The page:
Tesla has enabled ‘Time-Based Controls‘ on its Powerwall 2 in a recent update. The controls are built to allow load shifting so customers can maximize electricity savings.
According to the battery maker, the Powerwall has an array of electrical current sensors that monitor energy usage and solar energy production, as well as “intelligent forecasting software” to predict future usage and production.
The manufacturer suggested that through the use of this software, Powerwall “learns” and will optimize when it charges and discharges to maximize production. An email was sent to the company requesting further comments on the functionality of these “learning” techniques.
The hardware now has four operating modes, two of which that can take advantage of the Time-Based Control settings. Of the Time-Based Control uses, one lets you maximizes your electricity savings in exchange for running off of the battery more often.
Electrek.co has published images that a Powerwall 2 owner took of their Time Based Control system options. The first series of images show the option menu for choosing which mode to run your energy storage hardware.
The company allows you to set and save a certain amount of electricity specifically for your backup in the event of power outages.
Another set of menus allows users to program in time periods and their unique electricity rates. Both peak and shoulder prices, in addition to base rates, can be programmed.
Tesla is not the first company to develop this kind of time-dependent optionality. As the global market leader in residential energy storage, Sonnen has long offered this type of functionality to its customers.
In the majority of the United States, the total duration of outages on an annual basis is very low, and as such backup functionality doesn’t get used often. However, as California transitions all utility customers with behind-the-meter PV systems to time of use (TOU) rates – and states like Massachusetts dip their toes in these waters – we’ll have a need for this function. And if every single California home has solar power in the future, along with TOU rates, we might find ourselves in a situation where solar+energy storage makes more economic sense than solar power alone.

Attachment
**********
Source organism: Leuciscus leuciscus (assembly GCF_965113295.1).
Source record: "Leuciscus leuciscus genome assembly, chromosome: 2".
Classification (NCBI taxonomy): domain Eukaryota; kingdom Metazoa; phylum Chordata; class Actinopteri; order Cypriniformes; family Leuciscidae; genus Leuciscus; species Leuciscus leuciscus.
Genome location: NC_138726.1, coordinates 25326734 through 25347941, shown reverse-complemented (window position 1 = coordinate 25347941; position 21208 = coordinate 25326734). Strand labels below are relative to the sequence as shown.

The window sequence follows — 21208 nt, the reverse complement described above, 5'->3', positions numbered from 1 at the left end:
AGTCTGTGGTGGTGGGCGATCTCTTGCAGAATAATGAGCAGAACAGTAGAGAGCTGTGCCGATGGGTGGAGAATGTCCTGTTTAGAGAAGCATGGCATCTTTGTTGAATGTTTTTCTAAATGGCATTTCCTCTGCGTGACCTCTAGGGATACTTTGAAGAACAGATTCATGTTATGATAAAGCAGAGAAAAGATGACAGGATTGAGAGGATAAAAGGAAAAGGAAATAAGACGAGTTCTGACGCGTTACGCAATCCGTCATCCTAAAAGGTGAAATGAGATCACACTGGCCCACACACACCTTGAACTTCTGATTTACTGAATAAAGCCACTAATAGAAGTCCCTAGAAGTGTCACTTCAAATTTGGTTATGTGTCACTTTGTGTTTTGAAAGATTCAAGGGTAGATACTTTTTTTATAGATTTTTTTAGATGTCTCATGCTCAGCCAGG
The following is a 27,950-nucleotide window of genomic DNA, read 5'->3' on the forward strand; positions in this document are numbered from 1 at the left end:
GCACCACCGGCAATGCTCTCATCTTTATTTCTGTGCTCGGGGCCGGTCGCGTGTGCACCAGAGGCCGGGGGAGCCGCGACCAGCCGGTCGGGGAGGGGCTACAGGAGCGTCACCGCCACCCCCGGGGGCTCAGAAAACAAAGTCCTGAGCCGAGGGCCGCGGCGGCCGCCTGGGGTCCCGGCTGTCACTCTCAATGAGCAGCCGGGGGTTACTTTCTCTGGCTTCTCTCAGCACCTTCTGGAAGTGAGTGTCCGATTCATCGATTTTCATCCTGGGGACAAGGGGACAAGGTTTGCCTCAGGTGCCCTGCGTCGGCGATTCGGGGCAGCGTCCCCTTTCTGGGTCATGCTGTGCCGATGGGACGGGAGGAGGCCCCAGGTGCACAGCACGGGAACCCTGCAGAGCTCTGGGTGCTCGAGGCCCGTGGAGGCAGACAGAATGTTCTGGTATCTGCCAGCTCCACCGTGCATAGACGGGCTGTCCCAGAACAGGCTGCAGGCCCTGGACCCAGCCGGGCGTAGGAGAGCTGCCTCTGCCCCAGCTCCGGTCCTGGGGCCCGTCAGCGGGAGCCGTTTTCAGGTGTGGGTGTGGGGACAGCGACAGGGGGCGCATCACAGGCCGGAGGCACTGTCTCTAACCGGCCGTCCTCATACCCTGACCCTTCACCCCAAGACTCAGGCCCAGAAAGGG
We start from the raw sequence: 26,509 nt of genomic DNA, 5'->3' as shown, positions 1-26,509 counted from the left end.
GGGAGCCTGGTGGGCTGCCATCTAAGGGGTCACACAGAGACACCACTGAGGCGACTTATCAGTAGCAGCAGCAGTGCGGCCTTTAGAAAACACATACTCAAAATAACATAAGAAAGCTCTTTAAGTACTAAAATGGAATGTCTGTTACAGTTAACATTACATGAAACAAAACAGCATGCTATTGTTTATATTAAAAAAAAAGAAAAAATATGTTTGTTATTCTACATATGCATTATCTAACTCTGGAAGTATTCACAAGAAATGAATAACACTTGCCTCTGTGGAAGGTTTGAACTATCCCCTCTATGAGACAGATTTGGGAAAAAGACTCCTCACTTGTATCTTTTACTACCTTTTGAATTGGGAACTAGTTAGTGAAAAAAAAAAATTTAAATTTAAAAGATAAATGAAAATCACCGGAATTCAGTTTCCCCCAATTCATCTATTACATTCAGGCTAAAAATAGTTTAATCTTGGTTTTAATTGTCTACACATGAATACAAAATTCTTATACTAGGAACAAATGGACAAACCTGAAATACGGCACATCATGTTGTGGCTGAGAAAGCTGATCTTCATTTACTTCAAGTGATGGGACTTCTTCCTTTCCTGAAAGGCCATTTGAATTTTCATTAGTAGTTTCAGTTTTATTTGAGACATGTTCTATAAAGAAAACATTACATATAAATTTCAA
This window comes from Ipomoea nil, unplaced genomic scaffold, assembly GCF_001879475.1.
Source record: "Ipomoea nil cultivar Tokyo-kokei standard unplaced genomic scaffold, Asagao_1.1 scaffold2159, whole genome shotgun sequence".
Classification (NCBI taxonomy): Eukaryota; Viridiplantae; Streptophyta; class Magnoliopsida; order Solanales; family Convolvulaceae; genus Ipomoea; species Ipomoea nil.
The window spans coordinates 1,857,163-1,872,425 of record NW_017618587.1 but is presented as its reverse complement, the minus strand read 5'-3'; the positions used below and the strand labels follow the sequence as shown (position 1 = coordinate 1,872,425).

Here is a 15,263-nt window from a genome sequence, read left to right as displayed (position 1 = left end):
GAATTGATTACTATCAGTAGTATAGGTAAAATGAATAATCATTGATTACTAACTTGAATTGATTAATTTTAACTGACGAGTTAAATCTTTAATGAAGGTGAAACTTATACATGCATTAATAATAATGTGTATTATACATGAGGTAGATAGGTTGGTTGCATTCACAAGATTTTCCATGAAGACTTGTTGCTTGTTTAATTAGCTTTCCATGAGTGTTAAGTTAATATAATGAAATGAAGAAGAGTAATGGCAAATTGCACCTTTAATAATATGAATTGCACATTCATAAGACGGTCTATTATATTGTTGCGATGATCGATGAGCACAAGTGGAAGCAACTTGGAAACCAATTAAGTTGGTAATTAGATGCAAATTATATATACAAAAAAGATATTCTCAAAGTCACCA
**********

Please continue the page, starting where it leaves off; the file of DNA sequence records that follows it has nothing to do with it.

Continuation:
This content is protected by copyright and may not be reused. If you want to cooperate with us and would like to reuse some of our content, please contact: firstname.lastname@example.org.
We had our Powerwalls installed a week ago. The Time-of-Use feature is deactivated on our Tesla app. When we tried to get an answer from Tesla they told us this feature was not available “at this time” (even though we told them during the sales process that it was specifically for this purpose that we were getting them).
Any idea whether this is because we’re in New York State? How soon will this development result in the feature to be activated?
By submitting this form you agree to pv magazine using your data for the purposes of publishing your comment.
Your personal data will only be disclosed or otherwise transmitted to third parties for the purposes of spam filtering or if this is necessary for technical maintenance of the website. Any other transfer to third parties will not take place unless this is justified on the basis of applicable data protection regulations or if pv magazine is legally obliged to do so.
You may revoke this consent at any time with effect for the future, in which case your personal data will be deleted immediately. Otherwise, your data will be deleted if pv magazine has processed your request or the purpose of data storage is fulfilled.
Further information on data privacy can be found in our Data Protection Policy.